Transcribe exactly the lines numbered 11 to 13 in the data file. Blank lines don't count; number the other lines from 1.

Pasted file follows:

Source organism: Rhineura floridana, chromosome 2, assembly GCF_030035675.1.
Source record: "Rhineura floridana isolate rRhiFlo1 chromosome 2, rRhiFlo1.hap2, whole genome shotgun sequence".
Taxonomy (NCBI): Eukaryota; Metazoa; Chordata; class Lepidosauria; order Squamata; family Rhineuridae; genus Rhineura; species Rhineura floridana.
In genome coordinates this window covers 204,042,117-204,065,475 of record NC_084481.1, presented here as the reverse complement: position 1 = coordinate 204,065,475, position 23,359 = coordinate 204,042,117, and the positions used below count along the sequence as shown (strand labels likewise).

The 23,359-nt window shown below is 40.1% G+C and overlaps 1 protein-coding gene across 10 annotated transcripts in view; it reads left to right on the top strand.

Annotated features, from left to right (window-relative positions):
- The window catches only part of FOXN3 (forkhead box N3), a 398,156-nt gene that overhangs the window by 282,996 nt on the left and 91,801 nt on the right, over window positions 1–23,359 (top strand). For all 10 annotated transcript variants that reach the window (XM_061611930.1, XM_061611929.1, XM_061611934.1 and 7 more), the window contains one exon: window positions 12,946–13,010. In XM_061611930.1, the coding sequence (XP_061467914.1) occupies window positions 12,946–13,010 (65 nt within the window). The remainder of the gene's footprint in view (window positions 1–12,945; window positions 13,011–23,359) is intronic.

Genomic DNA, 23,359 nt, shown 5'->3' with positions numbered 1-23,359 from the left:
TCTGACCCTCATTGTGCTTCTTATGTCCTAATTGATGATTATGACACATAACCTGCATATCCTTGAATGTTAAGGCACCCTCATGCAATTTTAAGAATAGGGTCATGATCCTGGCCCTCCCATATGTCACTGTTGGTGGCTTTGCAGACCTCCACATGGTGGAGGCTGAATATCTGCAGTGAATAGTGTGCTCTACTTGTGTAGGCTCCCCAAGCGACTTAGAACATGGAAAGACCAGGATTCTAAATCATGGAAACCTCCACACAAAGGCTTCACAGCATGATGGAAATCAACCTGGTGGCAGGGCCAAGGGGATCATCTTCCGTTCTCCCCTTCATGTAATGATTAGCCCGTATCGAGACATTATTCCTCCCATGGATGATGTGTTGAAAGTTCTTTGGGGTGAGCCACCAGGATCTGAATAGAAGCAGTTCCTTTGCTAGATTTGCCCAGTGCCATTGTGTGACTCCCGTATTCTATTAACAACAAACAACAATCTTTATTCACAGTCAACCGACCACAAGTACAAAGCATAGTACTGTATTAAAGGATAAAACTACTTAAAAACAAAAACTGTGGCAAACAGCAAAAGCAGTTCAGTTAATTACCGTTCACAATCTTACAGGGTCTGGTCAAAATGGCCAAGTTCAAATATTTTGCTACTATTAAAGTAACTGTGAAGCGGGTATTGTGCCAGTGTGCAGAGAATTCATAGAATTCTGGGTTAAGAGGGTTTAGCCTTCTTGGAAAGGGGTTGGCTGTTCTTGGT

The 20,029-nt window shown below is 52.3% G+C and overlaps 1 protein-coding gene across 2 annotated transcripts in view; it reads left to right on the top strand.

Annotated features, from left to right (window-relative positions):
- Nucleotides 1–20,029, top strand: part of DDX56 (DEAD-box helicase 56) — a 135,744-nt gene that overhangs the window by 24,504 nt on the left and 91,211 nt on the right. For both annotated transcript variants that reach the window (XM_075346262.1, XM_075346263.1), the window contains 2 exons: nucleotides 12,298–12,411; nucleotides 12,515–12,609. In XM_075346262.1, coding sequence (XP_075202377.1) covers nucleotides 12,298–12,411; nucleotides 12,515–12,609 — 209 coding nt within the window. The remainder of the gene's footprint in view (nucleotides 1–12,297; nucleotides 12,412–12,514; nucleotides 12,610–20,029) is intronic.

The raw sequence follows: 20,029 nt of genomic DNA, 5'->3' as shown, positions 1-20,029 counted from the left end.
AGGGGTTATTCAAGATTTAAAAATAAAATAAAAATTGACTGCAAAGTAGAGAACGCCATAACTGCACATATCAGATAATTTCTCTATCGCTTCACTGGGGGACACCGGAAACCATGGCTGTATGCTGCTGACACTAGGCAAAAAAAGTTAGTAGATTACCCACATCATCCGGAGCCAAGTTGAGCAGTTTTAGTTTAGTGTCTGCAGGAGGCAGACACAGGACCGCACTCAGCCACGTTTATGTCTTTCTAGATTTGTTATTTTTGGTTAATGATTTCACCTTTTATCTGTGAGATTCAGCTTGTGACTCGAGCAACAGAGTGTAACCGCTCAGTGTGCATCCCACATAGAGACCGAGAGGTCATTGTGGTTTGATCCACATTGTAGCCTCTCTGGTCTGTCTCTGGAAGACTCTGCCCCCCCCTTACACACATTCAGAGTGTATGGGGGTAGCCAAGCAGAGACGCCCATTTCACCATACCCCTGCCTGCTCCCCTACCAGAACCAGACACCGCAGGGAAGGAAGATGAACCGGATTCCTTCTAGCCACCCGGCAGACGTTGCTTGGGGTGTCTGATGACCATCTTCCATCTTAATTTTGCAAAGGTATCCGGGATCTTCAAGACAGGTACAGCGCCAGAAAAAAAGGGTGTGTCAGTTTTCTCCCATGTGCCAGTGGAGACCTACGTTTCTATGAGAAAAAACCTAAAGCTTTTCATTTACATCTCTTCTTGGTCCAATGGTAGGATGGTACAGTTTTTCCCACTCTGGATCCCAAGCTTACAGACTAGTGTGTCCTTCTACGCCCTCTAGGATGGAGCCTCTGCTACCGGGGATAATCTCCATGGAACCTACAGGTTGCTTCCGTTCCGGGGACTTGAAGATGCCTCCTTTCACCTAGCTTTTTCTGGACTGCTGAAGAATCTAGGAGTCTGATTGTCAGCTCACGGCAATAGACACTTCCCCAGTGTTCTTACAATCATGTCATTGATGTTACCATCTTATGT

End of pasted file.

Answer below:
Annotated features, from left to right (window-relative positions):
- Nucleotides 1–20,029, top strand: part of DDX56 (DEAD-box helicase 56) — a 135,744-nt gene that overhangs the window by 24,504 nt on the left and 91,211 nt on the right. For both annotated transcript variants that reach the window (XM_075346262.1, XM_075346263.1), the window contains 2 exons: nucleotides 12,298–12,411; nucleotides 12,515–12,609. In XM_075346262.1, coding sequence (XP_075202377.1) covers nucleotides 12,298–12,411; nucleotides 12,515–12,609 — 209 coding nt within the window. The remainder of the gene's footprint in view (nucleotides 1–12,297; nucleotides 12,412–12,514; nucleotides 12,610–20,029) is intronic.

The raw sequence follows: 20,029 nt of genomic DNA, 5'->3' as shown, positions 1-20,029 counted from the left end.